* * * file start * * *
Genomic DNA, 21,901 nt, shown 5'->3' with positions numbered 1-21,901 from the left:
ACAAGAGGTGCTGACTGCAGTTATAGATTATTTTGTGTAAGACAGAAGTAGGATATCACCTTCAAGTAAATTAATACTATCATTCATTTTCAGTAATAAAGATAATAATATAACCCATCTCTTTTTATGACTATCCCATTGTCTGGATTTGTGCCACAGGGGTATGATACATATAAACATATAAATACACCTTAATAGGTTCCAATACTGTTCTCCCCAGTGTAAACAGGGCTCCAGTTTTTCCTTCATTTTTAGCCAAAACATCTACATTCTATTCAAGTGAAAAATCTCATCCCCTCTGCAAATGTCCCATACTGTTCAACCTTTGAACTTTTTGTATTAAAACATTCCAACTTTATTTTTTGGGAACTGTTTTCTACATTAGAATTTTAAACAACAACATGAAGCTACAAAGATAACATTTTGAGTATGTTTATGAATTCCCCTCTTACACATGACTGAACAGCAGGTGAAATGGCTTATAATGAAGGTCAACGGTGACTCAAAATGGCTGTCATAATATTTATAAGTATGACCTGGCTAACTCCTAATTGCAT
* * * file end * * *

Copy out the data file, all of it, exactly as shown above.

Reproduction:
Genomic DNA, 21,901 nt, shown 5'->3' with positions numbered 1-21,901 from the left:
ACAAGAGGTGCTGACTGCAGTTATAGATTATTTTGTGTAAGACAGAAGTAGGATATCACCTTCAAGTAAATTAATACTATCATTCATTTTCAGTAATAAAGATAATAATATAACCCATCTCTTTTTATGACTATCCCATTGTCTGGATTTGTGCCACAGGGGTATGATACATATAAACATATAAATACACCTTAATAGGTTCCAATACTGTTCTCCCCAGTGTAAACAGGGCTCCAGTTTTTCCTTCATTTTTAGCCAAAACATCTACATTCTATTCAAGTGAAAAATCTCATCCCCTCTGCAAATGTCCCATACTGTTCAACCTTTGAACTTTTTGTATTAAAACATTCCAACTTTATTTTTTGGGAACTGTTTTCTACATTAGAATTTTAAACAACAACATGAAGCTACAAAGATAACATTTTGAGTATGTTTATGAATTCCCCTCTTACACATGACTGAACAGCAGGTGAAATGGCTTATAATGAAGGTCAACGGTGACTCAAAATGGCTGTCATAATATTTATAAGTATGACCTGGCTAACTCCTAATTGCAT